If you bump into a busy octogenarian in one of Harvie & Hudson's London stores, there is a good chance you will have met someone special. It is likely to have been one of two Hudson brothers who still commute into the city every day, to work in the store set up by their father, with his business partner Mr Harvie.

Equally, if you head into the brand's cutting room on Jermyn Street - that most famous of shirt-maker streets - you will usually find Richard Harvie, whose grandfather partnered with the original Mr Hudson. Until a few years ago, Richard's father worked there too and he still gives his son advice when he can!

As the only shirt-maker on Jermyn Street that is solely family-owned and managed, the business is unique - on a personal level it is admirable that two families could pull in the same direction for more than 65 years...

97 Store Front

The H&H brand is all about quality and tradition - and this shows in the way that the team does business. The same suppliers have been used for 30 years or more - although many new ones have been added in that time - and the same commitment to producing beautiful garments remains. To this end, only the best material, lining and buttons are used, but what does this mean?

To Richard (AKA Mr Harvie Junior Junior), an example of what this means is that the majority of shirts are crafted from two-fold 100 poplin cotton. In layman's terms, the 'two-fold' part refers to the quality of the cotton, ensuring that the material lasts much longer than the single-fold cotton that is often used on inferior shirts. The '100' part refers to the strands per inch utilised.

Among the features that set Harvie & Hudson apart from their competitors on Jermyn Street is the presence of the cutting room in the store. With the cost of floor space in central London being what it is, it must have been tempting to move the cutting room out of town, but instead, it sits there proudly for clients to see.

Another nod to tradition comes in the form of the measurements taken; once you have been measured up, the cutting pattern is placed in a numbered and indexed envelope. A plethora of these line a back room at 96/97 Jermyn Street, ready for you to return for your next shirt. If you come back and your measurements change, often scissors and tape are used to amend the original - the goal is to uphold tradition and continue making shirts in the same way that the original Mr Harvie and Mr Hudson did over 65 years ago.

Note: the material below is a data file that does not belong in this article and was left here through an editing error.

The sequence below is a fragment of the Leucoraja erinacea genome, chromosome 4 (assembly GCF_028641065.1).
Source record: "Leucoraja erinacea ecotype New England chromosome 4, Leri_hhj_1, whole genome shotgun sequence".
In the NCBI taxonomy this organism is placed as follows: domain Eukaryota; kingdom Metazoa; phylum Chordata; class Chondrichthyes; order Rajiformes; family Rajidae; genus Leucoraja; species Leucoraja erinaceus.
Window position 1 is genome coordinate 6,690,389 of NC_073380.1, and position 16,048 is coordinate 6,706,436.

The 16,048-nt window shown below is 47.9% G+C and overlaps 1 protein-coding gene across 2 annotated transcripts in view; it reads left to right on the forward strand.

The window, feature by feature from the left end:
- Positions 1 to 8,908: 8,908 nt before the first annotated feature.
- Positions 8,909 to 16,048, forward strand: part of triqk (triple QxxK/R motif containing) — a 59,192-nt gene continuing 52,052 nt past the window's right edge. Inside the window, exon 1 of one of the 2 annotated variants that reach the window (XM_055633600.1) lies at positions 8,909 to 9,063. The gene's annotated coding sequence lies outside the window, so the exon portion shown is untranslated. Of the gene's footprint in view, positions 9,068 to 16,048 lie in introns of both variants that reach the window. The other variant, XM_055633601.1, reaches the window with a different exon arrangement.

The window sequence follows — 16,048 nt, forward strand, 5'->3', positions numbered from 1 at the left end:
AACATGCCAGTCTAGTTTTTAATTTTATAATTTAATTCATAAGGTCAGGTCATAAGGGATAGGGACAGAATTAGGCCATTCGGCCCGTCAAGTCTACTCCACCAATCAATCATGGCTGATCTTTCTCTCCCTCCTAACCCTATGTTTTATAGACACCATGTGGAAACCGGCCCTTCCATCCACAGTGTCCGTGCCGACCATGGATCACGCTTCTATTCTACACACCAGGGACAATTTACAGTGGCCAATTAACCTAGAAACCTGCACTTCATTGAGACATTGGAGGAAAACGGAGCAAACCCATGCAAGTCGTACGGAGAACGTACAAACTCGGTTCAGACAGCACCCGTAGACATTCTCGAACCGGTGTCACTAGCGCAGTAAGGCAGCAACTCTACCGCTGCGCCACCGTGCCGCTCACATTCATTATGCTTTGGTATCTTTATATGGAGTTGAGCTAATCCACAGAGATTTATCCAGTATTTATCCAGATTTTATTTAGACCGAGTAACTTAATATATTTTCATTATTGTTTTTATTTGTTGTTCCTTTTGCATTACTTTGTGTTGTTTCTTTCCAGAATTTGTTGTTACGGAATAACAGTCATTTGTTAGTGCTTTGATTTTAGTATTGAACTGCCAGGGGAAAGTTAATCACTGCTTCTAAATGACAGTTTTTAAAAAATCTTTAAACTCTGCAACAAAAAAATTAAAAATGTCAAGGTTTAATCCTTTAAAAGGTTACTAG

Thomas Harvie, co-founder, 1949

Jermyn Street

The pair - Thomas Harvie and George Hudson - actually started out in a tiny shop on Duke Street, but it was when they moved to Jermyn Street in the 1960s that things really blossomed for the duo. The street name still holds a great deal of prestige to this day, but interestingly shirt-makers only really started to move down to Jermyn Street when Piccadilly became too popular and expensive. Instead, they went one block down to the road parallel and started to build the legend that has grown around Jermyn Street.

There is no doubt that the location of the street helped, as sartorially resplendent gents could pick up some new threads on their way to the gentlemen's clubs of St James's Street - adjacent to Jermyn Street - where you can still find places like Boodles, In and Out and The Rag Club amongst many prestigious others. No doubt plenty of the fellows who frequent such places nowadays continue to use the fine shirt-makers of Jermyn Street just like their predecessors.

For Harvie & Hudson, maintaining that sense of history has always been a priority. This will continue to be foremost in the minds of the team as a refurbishment of the flagship store is carried out in the later part of 2014. The goal is to sympathetically update the store so it can continue to flourish for many years to come.

"Who are you wearing?"

While a major part of what makes the brand unique is its team and raw materials, it is important not to forget the high-profile clients that have worn the Harvie and Hudson's iconic shirts, as this too is part of the allure. When a brand can boast Sir Roger Moore, Sir Laurence Olivier, David Niven and Peter Ustinov as customers, it is clear that its impact has been felt on the UK's red carpet. Across the pond, the likes of Bing Crosby, Dean Martin, and Frank Sinatra were also partial to an H&H shirt - quite a line-up...

Plenty of modern stars wear Harvie & Hudson too, but discretion prevents Mr Harvie from sharing details of famous faces who are still in the media spotlight - some may be contacted soon to ask permission for style profiles, so watch this space.

Arguably one of the most famous shoppers to frequent the store was the late Diana, Princess of Wales, who would come in with her security team from time to time. In one instance, she was shopping at the same time as another gentleman who was looking at ties. Diana wandered over and said: "Do you know which one I like? That one," pointing at one in particular. One can only imagine the fellow bought five of that particular tie and is still telling the story to this day...

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